December 28, 2018
Advice from the Enlightenment: In the face of crude bullying and humorless lies, try wit and a passion for justice.
By Robert Darnton
Seven individuals were honoured for their outstanding contribution to the arts, science and public life at Oxford University’s annual Encaenia ceremony, which took place on 21st June 2017.
Doctor of Letters, honoris causa
Dr Robert Darnton is a cultural historian and academic librarian, who researches the history of the book and the culture of 18th-century France. He is an emeritus professor at Harvard University, where he has also worked as director of the Harvard University Library. He is a Chevalier of the Légion d’Honneur and Honorary Fellow of St John’s College, where he studied for a DPhil as a Rhodes Scholar.
Professor Darnton specializes in the French Enlightenment.
We are living through a climate change in politics. Bigotry, bullying, mendacity, vulgarity — everything emitted by the tweets of President Trump and amplified by his followers has damaged the atmosphere of public life. The protective layer of civility, which makes political discourse possible, is disappearing like the ozone around Earth.
How can we restore a healthy climate? There is no easy answer, but some historic figures offer edifying examples. The one I propose may seem unlikely, but he transformed the climate of opinion in his era: Voltaire, the French philosopher who mobilized the power of Enlightenment principles in 18th-century Europe.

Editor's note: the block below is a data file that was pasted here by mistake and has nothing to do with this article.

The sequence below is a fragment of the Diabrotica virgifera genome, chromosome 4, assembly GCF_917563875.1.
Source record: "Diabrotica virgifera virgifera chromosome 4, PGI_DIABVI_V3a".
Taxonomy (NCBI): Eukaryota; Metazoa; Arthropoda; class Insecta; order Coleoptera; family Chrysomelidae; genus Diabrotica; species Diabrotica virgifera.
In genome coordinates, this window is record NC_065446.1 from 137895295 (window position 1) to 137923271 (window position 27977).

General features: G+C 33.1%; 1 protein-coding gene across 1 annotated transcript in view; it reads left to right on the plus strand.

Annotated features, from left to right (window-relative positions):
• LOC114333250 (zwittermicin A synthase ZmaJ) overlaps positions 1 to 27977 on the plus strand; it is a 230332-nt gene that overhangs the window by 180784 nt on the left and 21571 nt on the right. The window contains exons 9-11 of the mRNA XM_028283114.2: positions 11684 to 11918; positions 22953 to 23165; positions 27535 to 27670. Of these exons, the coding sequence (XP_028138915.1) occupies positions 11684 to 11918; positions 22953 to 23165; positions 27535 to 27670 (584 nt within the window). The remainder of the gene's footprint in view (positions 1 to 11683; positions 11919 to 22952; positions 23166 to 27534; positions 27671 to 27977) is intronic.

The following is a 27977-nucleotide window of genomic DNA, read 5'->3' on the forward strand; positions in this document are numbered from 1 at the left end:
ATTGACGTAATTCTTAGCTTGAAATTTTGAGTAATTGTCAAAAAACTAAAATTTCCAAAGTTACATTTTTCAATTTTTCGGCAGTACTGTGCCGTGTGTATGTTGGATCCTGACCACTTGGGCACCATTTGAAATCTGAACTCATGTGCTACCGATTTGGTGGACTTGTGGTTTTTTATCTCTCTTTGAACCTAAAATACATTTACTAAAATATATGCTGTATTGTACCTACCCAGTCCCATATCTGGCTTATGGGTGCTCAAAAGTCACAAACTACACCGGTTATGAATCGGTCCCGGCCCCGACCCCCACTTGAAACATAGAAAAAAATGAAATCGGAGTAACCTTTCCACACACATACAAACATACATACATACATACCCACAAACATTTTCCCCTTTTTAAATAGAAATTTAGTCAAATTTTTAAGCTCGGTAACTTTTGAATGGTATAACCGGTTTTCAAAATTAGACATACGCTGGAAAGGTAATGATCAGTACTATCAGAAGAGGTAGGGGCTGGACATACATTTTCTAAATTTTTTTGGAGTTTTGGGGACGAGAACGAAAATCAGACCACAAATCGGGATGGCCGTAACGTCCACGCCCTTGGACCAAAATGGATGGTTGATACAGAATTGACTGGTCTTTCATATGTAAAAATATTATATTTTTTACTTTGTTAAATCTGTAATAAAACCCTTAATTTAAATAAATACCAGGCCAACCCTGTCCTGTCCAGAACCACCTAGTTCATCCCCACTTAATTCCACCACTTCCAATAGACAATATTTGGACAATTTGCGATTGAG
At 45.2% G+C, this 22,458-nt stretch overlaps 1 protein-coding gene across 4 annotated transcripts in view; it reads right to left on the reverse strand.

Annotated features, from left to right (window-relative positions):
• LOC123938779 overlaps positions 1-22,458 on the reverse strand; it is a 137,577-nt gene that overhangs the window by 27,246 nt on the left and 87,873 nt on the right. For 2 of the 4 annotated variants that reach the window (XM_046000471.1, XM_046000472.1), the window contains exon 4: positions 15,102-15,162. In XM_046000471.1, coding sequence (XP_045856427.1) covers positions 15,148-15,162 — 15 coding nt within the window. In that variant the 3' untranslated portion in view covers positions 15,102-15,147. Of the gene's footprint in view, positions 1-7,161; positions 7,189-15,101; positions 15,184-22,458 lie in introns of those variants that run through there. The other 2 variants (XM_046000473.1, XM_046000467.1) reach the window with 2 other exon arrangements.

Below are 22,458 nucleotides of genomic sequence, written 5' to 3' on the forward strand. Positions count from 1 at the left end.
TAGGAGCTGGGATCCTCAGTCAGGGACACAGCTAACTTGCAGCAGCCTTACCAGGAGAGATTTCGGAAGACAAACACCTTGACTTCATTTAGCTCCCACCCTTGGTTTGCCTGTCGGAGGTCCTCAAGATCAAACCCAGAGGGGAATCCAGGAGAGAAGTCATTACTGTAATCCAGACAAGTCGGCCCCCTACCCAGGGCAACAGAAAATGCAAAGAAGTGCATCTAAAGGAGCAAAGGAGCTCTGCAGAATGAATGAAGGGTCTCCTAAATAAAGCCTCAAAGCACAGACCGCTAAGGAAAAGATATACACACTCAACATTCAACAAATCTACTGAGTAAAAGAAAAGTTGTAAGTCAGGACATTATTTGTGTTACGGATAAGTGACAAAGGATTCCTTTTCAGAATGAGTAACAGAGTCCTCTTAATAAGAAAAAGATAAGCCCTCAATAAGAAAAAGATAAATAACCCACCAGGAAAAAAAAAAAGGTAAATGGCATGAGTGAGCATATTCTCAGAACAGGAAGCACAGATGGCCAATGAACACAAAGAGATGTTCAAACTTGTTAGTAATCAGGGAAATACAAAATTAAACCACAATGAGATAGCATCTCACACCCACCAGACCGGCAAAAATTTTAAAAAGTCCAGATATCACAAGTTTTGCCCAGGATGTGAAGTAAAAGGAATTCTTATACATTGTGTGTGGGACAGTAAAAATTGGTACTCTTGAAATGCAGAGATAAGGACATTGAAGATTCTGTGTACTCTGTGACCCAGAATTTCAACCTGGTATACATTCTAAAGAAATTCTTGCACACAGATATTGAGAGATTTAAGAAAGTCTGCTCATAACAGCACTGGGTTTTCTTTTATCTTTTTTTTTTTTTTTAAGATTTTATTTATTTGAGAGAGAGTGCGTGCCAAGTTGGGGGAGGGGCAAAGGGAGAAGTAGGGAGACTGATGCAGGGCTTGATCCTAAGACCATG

O.K., I know that only an academic like myself would come up with such a proposition. Who in the United States has any interest in Voltaire? College students sometimes read his “Candide” as a novella, and audiences have enjoyed it as an operetta by Leonard Bernstein. But the book ends with a refrain that sounds like quietism: “Let us cultivate our garden.”
Actually, I think that last line, which is among the most famous in all literature, should be understood as a call to engagement. “Cultivation” means commitment to culture, to civility, to civilization itself. That is the argument I want to make.
To those encountering him for the first time, Voltaire can look like a historical curiosity. His archaic wig and libertine wit seem to belong to a forgotten corner of the past. Moreover, he can be considered a conservative. He curried favor with the high and mighty, especially Louis XV. He was so deeply committed to the cultural system developed under France’s previous ruler, Louis XIV, that he would fail any test of political correctness today. And Voltaire opposed education for the masses because, he said, someone had to tend the fields.
So, forget the wig. But reconsider the wit. Nothing works better than ridicule in cutting bigots down to size. “I have never made but one prayer to God,” Voltaire wrote, “a very short one: ‘O Lord, make my enemies ridiculous.’ And God granted it.” The first of the two most powerful weapons in his arsenal was laughter: “We must get the laughter on our side,” he instructed his auxiliary troops in the salons of Paris.